I want to store mixed data types in an array. How could one do that?
You can make the array elements in a
When you want to access an element of the array,firstly you must check the type, then use the corresponding member of the union.For this A
It is left up to the programmer to ensure that the
Use a union:
You will have to keep track of the type of each element, though.
Array elements need to have the same size, that is why it's not possible. You could work around it by creating a variant type:
The size of the element of the union is the size of the largest element, 4.
There's a different style of defining the tag-union (by whatever name) that IMO make it much nicer to use, by removing the internal union. This is the style used in the X Window System for things like Events.
The example in Barmar's answer gives the name
A better way IMO is to invert the whole definition. Make each data type its own struct, and put the tag (type specifier) into each struct.
Then you wrap these in a top-level union.
Now it may appear that we're repeating ourselves, and we are. But consider that this definition is likely to be isolated to a single file. But we've eliminated the noise of specifiying the intermediate
Instead, it goes at the end, where it's less obnoxious. :D
Another thing this allows is a form of inheritance. Edit: this part is not standard C, but uses a GNU extension.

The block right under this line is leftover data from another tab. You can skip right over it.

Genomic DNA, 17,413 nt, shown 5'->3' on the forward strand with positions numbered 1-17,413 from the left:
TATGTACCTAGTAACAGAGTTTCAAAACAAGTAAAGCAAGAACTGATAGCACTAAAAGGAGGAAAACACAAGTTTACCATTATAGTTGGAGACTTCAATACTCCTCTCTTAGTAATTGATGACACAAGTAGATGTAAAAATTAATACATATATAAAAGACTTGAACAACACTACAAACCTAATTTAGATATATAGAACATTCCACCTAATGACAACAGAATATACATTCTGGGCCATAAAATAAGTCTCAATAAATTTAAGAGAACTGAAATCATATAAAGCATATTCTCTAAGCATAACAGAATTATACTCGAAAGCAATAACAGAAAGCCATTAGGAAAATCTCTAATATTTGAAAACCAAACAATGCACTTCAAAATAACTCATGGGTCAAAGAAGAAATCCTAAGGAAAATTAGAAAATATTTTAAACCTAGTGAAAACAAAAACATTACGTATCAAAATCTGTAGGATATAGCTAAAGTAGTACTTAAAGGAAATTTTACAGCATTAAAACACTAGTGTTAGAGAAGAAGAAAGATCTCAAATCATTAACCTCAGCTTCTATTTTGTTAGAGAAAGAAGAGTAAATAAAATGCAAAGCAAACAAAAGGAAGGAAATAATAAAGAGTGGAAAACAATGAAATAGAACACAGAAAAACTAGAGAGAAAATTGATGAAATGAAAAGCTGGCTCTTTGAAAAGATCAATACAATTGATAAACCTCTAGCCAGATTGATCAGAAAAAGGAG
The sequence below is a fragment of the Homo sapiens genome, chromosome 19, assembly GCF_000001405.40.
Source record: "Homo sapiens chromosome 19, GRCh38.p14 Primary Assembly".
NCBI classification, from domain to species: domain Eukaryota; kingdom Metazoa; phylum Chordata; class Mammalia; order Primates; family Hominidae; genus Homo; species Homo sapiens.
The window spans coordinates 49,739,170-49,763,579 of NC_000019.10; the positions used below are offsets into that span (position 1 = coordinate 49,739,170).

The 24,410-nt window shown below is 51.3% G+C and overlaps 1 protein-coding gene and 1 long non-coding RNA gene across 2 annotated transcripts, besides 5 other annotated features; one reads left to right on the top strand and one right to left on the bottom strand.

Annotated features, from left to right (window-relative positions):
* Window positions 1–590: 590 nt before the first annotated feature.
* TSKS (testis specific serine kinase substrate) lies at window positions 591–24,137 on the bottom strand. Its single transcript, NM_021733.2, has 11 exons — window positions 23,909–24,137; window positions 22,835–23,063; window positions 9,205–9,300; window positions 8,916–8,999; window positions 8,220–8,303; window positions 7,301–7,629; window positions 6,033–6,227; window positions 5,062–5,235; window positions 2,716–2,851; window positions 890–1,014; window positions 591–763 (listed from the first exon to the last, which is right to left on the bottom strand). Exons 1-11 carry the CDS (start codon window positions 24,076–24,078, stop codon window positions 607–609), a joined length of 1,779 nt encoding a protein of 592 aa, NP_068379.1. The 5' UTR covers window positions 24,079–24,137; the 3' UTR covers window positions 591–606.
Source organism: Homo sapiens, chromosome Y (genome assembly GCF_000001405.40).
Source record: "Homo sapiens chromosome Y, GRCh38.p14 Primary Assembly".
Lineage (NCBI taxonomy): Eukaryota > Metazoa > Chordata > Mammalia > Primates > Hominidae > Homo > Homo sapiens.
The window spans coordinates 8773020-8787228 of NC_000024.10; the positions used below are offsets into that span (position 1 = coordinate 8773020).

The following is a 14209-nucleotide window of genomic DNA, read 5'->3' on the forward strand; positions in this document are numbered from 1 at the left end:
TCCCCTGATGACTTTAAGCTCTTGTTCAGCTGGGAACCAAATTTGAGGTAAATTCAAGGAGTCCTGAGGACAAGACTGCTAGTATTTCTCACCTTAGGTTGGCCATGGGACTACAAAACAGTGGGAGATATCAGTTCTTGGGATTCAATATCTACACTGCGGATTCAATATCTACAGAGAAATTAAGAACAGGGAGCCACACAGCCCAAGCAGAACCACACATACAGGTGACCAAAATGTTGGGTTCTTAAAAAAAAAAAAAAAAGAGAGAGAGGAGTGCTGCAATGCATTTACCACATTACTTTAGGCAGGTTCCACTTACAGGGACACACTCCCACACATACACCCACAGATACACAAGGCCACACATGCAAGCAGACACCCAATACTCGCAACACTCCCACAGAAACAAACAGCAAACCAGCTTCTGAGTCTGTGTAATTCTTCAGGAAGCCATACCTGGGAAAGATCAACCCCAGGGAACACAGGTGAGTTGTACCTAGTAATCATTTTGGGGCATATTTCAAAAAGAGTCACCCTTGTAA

Up-casting and down-casting.
Edit: One gotcha to be aware of is if you're constructing one of these with C99 designated initializers. All member initializers should be through the same union member.
You can do a
Union is the standard way to go. But you have other solutions as well.
One is tagged pointer. That takes the advantage of aligned memory, where the low bits of addresses are always zero. For example in 32-bit systems, pointers to int must be multiples of 4 and the low 2 bits must be 0, hence you can use it to store the type of your values. Of course you need to clear the bits before dereferencing values.
If you can make sure that the data is 8-byte aligned, you'll have one more bit for the tag. On most current 64-bit systems the virtual address is still 48 bits, hence the high 16 bits can also be used as tags.
This has one disavantage that you'll need more memory if the data have not been stored anywhere. Therefore in case the type and range of your data is limited, you can store the values directly in the pointer. This has been used in Chrome's V8 engine, where it checks the least significant bit of the address to see if that's a pointer to double or a 31-bit signed value (called smi - small integer). If it's an int, Chrome simply does an arithmetic right shift 1 bit to get the value, otherwise the pointer is dereferenced.
protected by Community♦ Apr 15 at 8:03
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